Go Tee is hyperactive, voluble and unapologetic, with an air of bravado, saying he has always been interested in politics and is driven by an urge to "be somebody". Old pictures of him at his radio station show him wearing a Che Guevara-style beret.

The UDD would be “weak” without people like him, he boasts.

“The PDRC can go to town halls in other provinces, but they can’t do that here because the red shirts are strong.”

But while he may be just a local urban warlord with his henchmen, a pavement base and a radio station, he is not to be underestimated.

“He is a dangerous minion of more dangerous people,” says Mr Sunai Phasuk, Thailand researcher for non-governmental group Human Rights Watch.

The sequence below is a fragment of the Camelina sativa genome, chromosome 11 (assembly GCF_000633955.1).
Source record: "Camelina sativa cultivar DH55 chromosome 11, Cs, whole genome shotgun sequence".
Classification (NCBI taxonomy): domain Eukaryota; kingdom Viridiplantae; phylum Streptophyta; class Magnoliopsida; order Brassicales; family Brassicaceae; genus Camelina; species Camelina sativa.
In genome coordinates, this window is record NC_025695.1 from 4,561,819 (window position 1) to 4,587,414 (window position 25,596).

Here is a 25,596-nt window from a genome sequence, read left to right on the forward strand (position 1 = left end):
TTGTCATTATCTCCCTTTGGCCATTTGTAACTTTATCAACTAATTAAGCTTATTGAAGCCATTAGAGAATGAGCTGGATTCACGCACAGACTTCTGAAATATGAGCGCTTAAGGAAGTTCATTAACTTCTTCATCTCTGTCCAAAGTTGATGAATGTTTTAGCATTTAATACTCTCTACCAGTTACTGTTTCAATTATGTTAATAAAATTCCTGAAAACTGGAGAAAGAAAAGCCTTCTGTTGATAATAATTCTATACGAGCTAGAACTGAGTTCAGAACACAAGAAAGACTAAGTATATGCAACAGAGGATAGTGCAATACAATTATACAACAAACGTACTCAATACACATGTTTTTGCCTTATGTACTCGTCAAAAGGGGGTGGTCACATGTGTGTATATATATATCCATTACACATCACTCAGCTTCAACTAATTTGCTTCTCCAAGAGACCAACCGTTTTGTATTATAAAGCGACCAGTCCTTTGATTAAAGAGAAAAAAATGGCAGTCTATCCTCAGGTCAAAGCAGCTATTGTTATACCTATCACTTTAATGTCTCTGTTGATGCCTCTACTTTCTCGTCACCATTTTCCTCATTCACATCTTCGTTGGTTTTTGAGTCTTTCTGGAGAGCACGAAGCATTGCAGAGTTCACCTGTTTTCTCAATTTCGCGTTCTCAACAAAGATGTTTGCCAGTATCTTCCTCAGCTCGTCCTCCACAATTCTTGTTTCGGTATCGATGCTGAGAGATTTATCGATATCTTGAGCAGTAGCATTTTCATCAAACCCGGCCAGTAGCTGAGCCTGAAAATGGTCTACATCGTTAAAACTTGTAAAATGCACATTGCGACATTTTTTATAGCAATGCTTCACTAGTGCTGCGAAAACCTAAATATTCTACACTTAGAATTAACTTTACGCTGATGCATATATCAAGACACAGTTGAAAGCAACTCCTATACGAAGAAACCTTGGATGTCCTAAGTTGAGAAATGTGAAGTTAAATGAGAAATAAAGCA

In 2007, Go Tee took part in protests against the Privy Council president, general Prem Tinsulanonda, a figure closely identified with the royalist elites and the palace.

Last year, he travelled all the way to Chiang Mai to disrupt opposition Democrat Party leader Abhisit Vejjajiva’s speeches there, recalls Mr Sunai.

“That shows how far he is prepared to go,” Mr Sunai says.

As the Feb 2 snap elections loom, which the government is determined to hold and the PDRC is determined to disrupt and delegitimise, Go Tee says if the polls are sabotaged, “we will fight any which way we can”.nirmal@sph.com.sg